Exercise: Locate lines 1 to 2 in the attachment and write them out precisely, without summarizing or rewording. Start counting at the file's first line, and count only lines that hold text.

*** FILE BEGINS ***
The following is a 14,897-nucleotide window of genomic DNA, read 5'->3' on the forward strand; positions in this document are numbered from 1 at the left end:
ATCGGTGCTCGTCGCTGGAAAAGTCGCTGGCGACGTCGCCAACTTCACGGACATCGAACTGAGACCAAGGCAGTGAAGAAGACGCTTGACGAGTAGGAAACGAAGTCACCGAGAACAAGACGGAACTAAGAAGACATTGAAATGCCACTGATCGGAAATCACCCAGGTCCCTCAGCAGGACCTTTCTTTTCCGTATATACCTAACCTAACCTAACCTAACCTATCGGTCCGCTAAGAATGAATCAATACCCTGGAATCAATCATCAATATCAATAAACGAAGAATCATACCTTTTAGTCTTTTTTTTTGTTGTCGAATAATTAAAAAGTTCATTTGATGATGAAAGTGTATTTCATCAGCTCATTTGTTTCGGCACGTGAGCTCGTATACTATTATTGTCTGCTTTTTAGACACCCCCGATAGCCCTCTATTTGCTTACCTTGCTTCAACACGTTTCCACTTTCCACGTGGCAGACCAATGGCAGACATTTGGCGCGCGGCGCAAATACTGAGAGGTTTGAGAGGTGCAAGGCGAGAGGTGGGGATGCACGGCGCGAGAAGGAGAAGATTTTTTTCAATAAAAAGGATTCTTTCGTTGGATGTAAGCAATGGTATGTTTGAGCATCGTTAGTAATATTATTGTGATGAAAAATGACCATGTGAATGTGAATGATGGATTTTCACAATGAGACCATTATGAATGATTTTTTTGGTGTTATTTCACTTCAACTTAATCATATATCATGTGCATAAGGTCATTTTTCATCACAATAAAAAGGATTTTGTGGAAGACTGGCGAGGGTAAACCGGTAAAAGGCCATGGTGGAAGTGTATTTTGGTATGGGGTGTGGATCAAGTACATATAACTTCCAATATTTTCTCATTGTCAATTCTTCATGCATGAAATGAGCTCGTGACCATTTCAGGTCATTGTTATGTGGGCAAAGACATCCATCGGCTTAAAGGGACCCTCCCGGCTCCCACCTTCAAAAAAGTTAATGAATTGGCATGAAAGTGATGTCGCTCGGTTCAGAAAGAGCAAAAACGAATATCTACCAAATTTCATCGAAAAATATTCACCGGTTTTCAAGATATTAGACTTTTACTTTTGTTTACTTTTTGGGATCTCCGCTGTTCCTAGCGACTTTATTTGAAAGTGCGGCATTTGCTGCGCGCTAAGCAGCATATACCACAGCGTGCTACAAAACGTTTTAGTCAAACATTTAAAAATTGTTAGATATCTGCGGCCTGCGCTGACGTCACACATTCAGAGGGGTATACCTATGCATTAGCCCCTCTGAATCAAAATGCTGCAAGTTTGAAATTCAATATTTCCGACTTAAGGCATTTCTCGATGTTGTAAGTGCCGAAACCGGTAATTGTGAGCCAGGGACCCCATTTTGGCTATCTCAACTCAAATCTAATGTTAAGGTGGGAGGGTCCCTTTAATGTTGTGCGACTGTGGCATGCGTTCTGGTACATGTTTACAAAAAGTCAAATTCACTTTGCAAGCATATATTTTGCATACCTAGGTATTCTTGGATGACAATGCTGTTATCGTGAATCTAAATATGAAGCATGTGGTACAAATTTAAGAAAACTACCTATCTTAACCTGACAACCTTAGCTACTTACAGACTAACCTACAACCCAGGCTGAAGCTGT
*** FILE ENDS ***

The following is a 14,897-nucleotide window of genomic DNA, read 5'->3' on the forward strand; positions in this document are numbered from 1 at the left end:
ATCGGTGCTCGTCGCTGGAAAAGTCGCTGGCGACGTCGCCAACTTCACGGACATCGAACTGAGACCAAGGCAGTGAAGAAGACGCTTGACGAGTAGGAAACGAAGTCACCGAGAACAAGACGGAACTAAGAAGACATTGAAATGCCACTGATCGGAAATCACCCAGGTCCCTCAGCAGGACCTTTCTTTTCCGTATATACCTAACCTAACCTAACCTAACCTATCGGTCCGCTAAGAATGAATCAATACCCTGGAATCAATCATCAATATCAATAAACGAAGAATCATACCTTTTAGTCTTTTTTTTTGTTGTCGAATAATTAAAAAGTTCATTTGATGATGAAAGTGTATTTCATCAGCTCATTTGTTTCGGCACGTGAGCTCGTATACTATTATTGTCTGCTTTTTAGACACCCCCGATAGCCCTCTATTTGCTTACCTTGCTTCAACACGTTTCCACTTTCCACGTGGCAGACCAATGGCAGACATTTGGCGCGCGGCGCAAATACTGAGAGGTTTGAGAGGTGCAAGGCGAGAGGTGGGGATGCACGGCGCGAGAAGGAGAAGATTTTTTTCAATAAAAAGGATTCTTTCGTTGGATGTAAGCAATGGTATGTTTGAGCATCGTTAGTAATATTATTGTGATGAAAAATGACCATGTGAATGTGAATGATGGATTTTCACAATGAGACCATTATGAATGATTTTTTTGGTGTTATTTCACTTCAACTTAATCATATATCATGTGCATAAGGTCATTTTTCATCACAATAAAAAGGATTTTGTGGAAGACTGGCGAGGGTAAACCGGTAAAAGGCCATGGTGGAAGTGTATTTTGGTATGGGGTGTGGATCAAGTACATATAACTTCCAATATTTTCTCATTGTCAATTCTTCATGCATGAAATGAGCTCGTGACCATTTCAGGTCATTGTTATGTGGGCAAAGACATCCATCGGCTTAAAGGGACCCTCCCGGCTCCCACCTTCAAAAAAGTTAATGAATTGGCATGAAAGTGATGTCGCTCGGTTCAGAAAGAGCAAAAACGAATATCTACCAAATTTCATCGAAAAATATTCACCGGTTTTCAAGATATTAGACTTTTACTTTTGTTTACTTTTTGGGATCTCCGCTGTTCCTAGCGACTTTATTTGAAAGTGCGGCATTTGCTGCGCGCTAAGCAGCATATACCACAGCGTGCTACAAAACGTTTTAGTCAAACATTTAAAAATTGTTAGATATCTGCGGCCTGCGCTGACGTCACACATTCAGAGGGGTATACCTATGCATTAGCCCCTCTGAATCAAAATGCTGCAAGTTTGAAATTCAATATTTCCGACTTAAGGCATTTCTCGATGTTGTAAGTGCCGAAACCGGTAATTGTGAGCCAGGGACCCCATTTTGGCTATCTCAACTCAAATCTAATGTTAAGGTGGGAGGGTCCCTTTAATGTTGTGCGACTGTGGCATGCGTTCTGGTACATGTTTACAAAAAGTCAAATTCACTTTGCAAGCATATATTTTGCATACCTAGGTATTCTTGGATGACAATGCTGTTATCGTGAATCTAAATATGAAGCATGTGGTACAAATTTAAGAAAACTACCTATCTTAACCTGACAACCTTAGCTACTTACAGACTAACCTACAACCCAGGCTGAAGCTGT